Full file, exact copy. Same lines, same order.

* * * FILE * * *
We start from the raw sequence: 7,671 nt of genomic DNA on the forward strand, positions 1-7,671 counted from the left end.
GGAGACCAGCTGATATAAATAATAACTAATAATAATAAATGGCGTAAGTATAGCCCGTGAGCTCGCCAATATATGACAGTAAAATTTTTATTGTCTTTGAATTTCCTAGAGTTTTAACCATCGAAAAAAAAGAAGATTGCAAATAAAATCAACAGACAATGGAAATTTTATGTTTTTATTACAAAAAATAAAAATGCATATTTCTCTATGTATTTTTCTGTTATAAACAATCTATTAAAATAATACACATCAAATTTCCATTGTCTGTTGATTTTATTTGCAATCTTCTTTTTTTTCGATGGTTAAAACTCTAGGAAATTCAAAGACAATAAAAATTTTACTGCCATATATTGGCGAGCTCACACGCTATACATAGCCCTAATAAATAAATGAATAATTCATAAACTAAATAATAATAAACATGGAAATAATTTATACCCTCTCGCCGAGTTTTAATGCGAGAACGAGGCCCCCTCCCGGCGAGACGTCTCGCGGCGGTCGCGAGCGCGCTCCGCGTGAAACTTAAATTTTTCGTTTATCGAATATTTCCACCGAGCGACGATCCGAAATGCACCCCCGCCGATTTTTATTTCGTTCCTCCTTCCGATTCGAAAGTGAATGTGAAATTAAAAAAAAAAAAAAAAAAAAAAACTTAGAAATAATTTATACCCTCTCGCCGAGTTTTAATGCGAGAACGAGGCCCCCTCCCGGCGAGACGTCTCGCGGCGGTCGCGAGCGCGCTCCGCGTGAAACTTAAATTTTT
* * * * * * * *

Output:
We start from the raw sequence: 7,671 nt of genomic DNA on the forward strand, positions 1-7,671 counted from the left end.
GGAGACCAGCTGATATAAATAATAACTAATAATAATAAATGGCGTAAGTATAGCCCGTGAGCTCGCCAATATATGACAGTAAAATTTTTATTGTCTTTGAATTTCCTAGAGTTTTAACCATCGAAAAAAAAGAAGATTGCAAATAAAATCAACAGACAATGGAAATTTTATGTTTTTATTACAAAAAATAAAAATGCATATTTCTCTATGTATTTTTCTGTTATAAACAATCTATTAAAATAATACACATCAAATTTCCATTGTCTGTTGATTTTATTTGCAATCTTCTTTTTTTTCGATGGTTAAAACTCTAGGAAATTCAAAGACAATAAAAATTTTACTGCCATATATTGGCGAGCTCACACGCTATACATAGCCCTAATAAATAAATGAATAATTCATAAACTAAATAATAATAAACATGGAAATAATTTATACCCTCTCGCCGAGTTTTAATGCGAGAACGAGGCCCCCTCCCGGCGAGACGTCTCGCGGCGGTCGCGAGCGCGCTCCGCGTGAAACTTAAATTTTTCGTTTATCGAATATTTCCACCGAGCGACGATCCGAAATGCACCCCCGCCGATTTTTATTTCGTTCCTCCTTCCGATTCGAAAGTGAATGTGAAATTAAAAAAAAAAAAAAAAAAAAAAACTTAGAAATAATTTATACCCTCTCGCCGAGTTTTAATGCGAGAACGAGGCCCCCTCCCGGCGAGACGTCTCGCGGCGGTCGCGAGCGCGCTCCGCGTGAAACTTAAATTTTT